The HMC engineering program prepares its students for the professional world and advanced study in various disciplines through broad-based, hands-on experience in engineering analysis, synthesis and practice.
The program, designed to produce graduates who are exceptionally competent and whose work is notable for its breadth and technical excellence, emphasizes an interdisciplinary approach to problem solving. Based on the premise that design is the distinguishing feature of engineering, it includes applied research as early as students' first year, a curriculum covering applied sciences, systems, and design and professional practice, as well as the Clinic Program—an internationally recognized model of experiential learning.
Engineering majors, who leave HMC fully aware of the impact of their work on society, enjoy the benefit of a flexible curriculum that allows them to spend a semester or entire year studying at domestic and international colleges and universities if they wish, and the opportunity to conduct significant research alongside faculty members, often being named co-authors on published papers.
Offering rigorous analysis of theoretical principles and intensive hands-on experience, the engineering curriculum is divided into three branches—applied science, systems, and design and professional practice.
The applied sciences courses (E82, E83, E84, E85 and E106) establish a broad base of fundamental knowledge needed by an engineer practicing in the field.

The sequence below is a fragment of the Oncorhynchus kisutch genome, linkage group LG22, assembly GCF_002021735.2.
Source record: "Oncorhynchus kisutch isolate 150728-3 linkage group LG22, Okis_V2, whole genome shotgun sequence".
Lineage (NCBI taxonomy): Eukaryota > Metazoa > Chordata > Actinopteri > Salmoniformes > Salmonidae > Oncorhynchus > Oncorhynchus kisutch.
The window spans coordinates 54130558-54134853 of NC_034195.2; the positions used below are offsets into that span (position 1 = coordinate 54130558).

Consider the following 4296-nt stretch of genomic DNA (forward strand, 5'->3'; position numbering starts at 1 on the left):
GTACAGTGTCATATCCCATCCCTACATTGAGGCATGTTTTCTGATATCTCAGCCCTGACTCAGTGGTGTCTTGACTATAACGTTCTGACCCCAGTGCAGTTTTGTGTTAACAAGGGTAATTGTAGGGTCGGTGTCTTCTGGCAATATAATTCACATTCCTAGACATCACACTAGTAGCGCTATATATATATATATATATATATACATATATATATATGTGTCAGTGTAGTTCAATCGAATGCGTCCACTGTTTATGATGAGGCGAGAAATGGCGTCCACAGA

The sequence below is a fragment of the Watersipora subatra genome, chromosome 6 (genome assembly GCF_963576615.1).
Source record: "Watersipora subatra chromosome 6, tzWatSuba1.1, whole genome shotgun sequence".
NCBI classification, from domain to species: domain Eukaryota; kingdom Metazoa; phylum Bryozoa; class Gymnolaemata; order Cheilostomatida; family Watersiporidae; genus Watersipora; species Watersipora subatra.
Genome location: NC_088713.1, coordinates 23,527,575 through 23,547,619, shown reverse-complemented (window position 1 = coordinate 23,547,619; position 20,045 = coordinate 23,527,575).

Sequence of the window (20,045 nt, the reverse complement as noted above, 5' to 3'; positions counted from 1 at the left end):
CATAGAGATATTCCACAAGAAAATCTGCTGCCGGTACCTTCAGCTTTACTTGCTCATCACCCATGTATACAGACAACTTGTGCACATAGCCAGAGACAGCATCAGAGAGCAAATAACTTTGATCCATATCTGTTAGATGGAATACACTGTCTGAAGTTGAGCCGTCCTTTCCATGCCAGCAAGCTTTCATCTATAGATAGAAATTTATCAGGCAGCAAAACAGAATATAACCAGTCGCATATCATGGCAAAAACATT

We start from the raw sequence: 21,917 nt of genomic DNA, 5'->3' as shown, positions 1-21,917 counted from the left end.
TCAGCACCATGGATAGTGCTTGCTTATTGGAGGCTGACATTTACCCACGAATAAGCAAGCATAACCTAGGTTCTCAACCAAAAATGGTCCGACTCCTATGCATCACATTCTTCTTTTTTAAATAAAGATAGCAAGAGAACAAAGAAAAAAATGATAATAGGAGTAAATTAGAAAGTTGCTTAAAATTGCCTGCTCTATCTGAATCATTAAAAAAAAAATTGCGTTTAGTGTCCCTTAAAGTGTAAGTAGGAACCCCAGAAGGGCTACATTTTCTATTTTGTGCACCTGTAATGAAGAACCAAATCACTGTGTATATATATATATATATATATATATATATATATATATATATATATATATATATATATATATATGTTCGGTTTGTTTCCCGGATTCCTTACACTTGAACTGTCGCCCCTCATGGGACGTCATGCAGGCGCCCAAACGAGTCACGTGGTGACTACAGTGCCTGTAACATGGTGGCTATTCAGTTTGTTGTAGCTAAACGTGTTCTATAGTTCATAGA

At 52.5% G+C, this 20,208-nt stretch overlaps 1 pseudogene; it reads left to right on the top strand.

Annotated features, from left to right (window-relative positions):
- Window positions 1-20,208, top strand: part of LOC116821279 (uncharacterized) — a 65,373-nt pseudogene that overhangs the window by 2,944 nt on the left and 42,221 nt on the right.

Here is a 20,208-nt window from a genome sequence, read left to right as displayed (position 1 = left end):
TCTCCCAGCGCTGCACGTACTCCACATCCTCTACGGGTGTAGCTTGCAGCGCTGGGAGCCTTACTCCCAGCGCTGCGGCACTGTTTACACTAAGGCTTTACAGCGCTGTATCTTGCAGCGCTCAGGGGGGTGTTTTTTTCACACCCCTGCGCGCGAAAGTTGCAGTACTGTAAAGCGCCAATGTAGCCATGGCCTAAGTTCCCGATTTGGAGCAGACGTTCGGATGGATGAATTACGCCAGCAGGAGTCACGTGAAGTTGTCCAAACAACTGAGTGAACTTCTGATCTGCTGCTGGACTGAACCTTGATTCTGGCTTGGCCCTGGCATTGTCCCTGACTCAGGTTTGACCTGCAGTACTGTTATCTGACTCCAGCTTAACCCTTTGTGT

The sequence of systems courses (E59 and E101-102) provide analysis and design tools to model and interpret the behavior of general engineering systems. These courses are multidisciplinary in approach, enabling students to gain a unified view of the entire spectrum of engineering disciplines.
The design and professional practice courses focus on working in teams on open-ended, externally-driven design projects. Hands-on exposure to professional practice begins with students undertaking challenging design problems in the first year (E4). It continues with a practicum (E8) on drawing and making objects, a laboratory course in experimental engineering (E80) and a three-semester Clinic experience (E111–113).
To keep the option open for majoring in engineering, a student should have taken E4 and E59 before the fourth semester. Any proposed variation from this program must be discussed in advance with an engineering adviser.